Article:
The appointment of Cyrus the Younger gave more strength to the Persian army against the Athenians. Consequently, this military plan was able to break the control of the Athenians in Aegospotami. Historians have reported more victories of Darius II, such as his destruction of Greek dynasties in Iona.

Personal Issues

Darius II reigned with issues concerning his relationships. Historians have revealed his marriage to the daughter of Gobryas, with whom he had four sons. This happened before he ascended to power. One of his sons was the father of Artabazanes, who became the Median king in the second half of the third century BC.

We have already discussed his marriage with his half-sister, Parysatis. It is apparently known that he depended on her so much when it came to enforcing the rules in his kingdom. He’s been associated with harem intrigues in some scandalous circumstances as well.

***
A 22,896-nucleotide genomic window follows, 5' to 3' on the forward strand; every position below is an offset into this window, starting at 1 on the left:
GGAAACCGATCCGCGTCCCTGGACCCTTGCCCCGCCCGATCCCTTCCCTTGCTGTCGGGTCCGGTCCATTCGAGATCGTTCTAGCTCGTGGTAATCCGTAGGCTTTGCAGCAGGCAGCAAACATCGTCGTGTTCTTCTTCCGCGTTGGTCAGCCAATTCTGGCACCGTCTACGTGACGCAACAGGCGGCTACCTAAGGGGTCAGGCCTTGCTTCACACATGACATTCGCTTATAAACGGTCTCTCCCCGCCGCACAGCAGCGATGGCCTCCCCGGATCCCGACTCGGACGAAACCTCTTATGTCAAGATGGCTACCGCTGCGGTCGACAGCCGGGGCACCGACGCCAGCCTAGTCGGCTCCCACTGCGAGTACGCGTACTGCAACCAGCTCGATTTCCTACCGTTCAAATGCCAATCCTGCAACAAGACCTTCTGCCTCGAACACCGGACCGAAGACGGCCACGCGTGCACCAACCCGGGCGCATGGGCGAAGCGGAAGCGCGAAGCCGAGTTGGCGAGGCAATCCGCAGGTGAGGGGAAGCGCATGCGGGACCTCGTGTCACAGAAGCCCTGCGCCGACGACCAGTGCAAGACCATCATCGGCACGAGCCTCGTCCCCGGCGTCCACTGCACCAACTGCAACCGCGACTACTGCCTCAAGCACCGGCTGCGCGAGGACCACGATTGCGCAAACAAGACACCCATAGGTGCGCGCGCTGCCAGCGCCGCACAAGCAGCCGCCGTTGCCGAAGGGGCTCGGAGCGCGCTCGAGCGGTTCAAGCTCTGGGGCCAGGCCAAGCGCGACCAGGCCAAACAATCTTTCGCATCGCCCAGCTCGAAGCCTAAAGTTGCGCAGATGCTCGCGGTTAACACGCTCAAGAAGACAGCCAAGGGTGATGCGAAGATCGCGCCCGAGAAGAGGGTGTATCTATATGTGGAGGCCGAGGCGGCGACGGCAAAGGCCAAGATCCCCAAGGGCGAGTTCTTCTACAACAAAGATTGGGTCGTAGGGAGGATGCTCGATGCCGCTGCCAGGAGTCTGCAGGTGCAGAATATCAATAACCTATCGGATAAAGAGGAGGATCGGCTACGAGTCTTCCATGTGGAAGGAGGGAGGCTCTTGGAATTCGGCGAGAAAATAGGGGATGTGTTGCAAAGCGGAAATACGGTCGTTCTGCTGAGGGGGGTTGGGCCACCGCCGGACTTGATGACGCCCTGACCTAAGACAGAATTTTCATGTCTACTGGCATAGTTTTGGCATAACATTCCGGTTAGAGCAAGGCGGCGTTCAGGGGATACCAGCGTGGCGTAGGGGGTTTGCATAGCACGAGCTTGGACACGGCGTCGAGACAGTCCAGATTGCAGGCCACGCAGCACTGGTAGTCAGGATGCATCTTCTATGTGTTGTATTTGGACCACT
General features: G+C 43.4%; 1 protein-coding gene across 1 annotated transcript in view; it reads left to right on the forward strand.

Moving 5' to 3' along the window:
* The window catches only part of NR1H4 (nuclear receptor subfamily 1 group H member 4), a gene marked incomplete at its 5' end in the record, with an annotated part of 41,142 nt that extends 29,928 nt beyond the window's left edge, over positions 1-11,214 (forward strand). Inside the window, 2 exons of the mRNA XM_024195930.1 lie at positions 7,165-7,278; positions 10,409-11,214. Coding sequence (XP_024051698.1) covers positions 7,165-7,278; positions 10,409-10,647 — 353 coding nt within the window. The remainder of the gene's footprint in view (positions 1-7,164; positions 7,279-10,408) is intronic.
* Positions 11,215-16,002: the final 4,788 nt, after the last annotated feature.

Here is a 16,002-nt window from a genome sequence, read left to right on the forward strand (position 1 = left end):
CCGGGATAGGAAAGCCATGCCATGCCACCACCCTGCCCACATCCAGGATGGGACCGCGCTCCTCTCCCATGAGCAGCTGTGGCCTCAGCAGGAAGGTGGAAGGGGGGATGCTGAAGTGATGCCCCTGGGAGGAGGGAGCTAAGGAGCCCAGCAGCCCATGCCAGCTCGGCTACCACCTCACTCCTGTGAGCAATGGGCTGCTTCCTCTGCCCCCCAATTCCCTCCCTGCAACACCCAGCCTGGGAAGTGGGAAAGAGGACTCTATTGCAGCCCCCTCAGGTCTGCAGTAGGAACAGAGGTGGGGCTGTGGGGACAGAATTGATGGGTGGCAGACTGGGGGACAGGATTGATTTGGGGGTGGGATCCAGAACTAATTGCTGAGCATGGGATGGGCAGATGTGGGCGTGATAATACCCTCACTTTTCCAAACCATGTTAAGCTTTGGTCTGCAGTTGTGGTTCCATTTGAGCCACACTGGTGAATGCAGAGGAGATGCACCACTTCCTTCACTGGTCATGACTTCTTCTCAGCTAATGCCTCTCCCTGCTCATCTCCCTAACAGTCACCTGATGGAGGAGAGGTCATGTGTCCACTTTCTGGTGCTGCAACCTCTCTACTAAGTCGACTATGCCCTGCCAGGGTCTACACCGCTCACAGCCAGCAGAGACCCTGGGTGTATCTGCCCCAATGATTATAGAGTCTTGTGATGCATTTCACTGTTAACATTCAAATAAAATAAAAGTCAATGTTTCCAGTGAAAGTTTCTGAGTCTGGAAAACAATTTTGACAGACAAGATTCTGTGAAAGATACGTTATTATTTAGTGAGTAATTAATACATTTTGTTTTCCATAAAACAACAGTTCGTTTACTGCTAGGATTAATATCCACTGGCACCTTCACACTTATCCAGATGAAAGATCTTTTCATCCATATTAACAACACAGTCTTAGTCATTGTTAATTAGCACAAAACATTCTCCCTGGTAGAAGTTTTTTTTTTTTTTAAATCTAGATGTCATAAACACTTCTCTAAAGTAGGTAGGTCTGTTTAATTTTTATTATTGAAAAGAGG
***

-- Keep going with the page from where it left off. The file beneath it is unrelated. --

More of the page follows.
Interestingly, there is a reported association between Darius II and the high priest Johanan of Ezra, as mentioned in the Elephantine papyri. This could give evidence to the allegation that he was mentioned in the Bible.

For instance, people are convinced of his biblical presence as Darius II son of Esther, born to Ahasuerus or Artaxerxes I. Scholars maintain their belief that this is due to the Jewish tradition that associates Esther with King Darius II and Cosmatidene, the Babylonian mother of Darius II.

His Legacy